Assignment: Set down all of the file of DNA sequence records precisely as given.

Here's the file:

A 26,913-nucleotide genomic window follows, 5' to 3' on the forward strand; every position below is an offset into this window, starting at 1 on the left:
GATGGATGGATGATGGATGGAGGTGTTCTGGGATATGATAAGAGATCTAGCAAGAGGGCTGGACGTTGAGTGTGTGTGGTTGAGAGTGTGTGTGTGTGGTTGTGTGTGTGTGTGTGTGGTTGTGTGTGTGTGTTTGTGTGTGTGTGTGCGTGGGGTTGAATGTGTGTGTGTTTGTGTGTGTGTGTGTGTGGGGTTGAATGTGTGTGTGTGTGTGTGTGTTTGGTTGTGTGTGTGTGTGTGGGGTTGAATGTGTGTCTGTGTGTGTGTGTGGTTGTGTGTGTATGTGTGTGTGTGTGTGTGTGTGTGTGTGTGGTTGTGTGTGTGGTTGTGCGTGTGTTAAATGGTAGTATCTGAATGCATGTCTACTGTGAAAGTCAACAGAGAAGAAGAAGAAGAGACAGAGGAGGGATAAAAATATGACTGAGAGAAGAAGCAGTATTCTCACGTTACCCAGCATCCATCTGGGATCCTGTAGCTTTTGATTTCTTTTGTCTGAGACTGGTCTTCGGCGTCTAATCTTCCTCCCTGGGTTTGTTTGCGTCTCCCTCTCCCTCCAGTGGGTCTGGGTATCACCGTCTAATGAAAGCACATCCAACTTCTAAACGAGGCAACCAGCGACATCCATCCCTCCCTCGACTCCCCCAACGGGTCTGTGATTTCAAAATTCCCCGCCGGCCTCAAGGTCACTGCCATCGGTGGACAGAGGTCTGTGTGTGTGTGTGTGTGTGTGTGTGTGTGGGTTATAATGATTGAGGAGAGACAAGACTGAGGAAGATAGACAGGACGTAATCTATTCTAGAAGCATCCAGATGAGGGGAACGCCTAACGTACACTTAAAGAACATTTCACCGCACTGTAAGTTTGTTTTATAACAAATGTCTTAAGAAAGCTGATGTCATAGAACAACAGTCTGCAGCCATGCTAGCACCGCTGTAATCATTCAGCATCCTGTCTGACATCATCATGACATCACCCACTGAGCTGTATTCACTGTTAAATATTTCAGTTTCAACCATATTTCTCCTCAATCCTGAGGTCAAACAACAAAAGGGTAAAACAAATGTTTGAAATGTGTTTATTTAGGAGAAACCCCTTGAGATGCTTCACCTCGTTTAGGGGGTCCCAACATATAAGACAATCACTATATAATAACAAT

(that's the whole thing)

A 26,913-nucleotide genomic window follows, 5' to 3' on the forward strand; every position below is an offset into this window, starting at 1 on the left:
GATGGATGGATGATGGATGGAGGTGTTCTGGGATATGATAAGAGATCTAGCAAGAGGGCTGGACGTTGAGTGTGTGTGGTTGAGAGTGTGTGTGTGTGGTTGTGTGTGTGTGTGTGTGGTTGTGTGTGTGTGTTTGTGTGTGTGTGTGCGTGGGGTTGAATGTGTGTGTGTTTGTGTGTGTGTGTGTGTGGGGTTGAATGTGTGTGTGTGTGTGTGTGTTTGGTTGTGTGTGTGTGTGTGGGGTTGAATGTGTGTCTGTGTGTGTGTGTGGTTGTGTGTGTATGTGTGTGTGTGTGTGTGTGTGTGTGTGTGGTTGTGTGTGTGGTTGTGCGTGTGTTAAATGGTAGTATCTGAATGCATGTCTACTGTGAAAGTCAACAGAGAAGAAGAAGAAGAGACAGAGGAGGGATAAAAATATGACTGAGAGAAGAAGCAGTATTCTCACGTTACCCAGCATCCATCTGGGATCCTGTAGCTTTTGATTTCTTTTGTCTGAGACTGGTCTTCGGCGTCTAATCTTCCTCCCTGGGTTTGTTTGCGTCTCCCTCTCCCTCCAGTGGGTCTGGGTATCACCGTCTAATGAAAGCACATCCAACTTCTAAACGAGGCAACCAGCGACATCCATCCCTCCCTCGACTCCCCCAACGGGTCTGTGATTTCAAAATTCCCCGCCGGCCTCAAGGTCACTGCCATCGGTGGACAGAGGTCTGTGTGTGTGTGTGTGTGTGTGTGTGTGTGGGTTATAATGATTGAGGAGAGACAAGACTGAGGAAGATAGACAGGACGTAATCTATTCTAGAAGCATCCAGATGAGGGGAACGCCTAACGTACACTTAAAGAACATTTCACCGCACTGTAAGTTTGTTTTATAACAAATGTCTTAAGAAAGCTGATGTCATAGAACAACAGTCTGCAGCCATGCTAGCACCGCTGTAATCATTCAGCATCCTGTCTGACATCATCATGACATCACCCACTGAGCTGTATTCACTGTTAAATATTTCAGTTTCAACCATATTTCTCCTCAATCCTGAGGTCAAACAACAAAAGGGTAAAACAAATGTTTGAAATGTGTTTATTTAGGAGAAACCCCTTGAGATGCTTCACCTCGTTTAGGGGGTCCCAACATATAAGACAATCACTATATAATAACAAT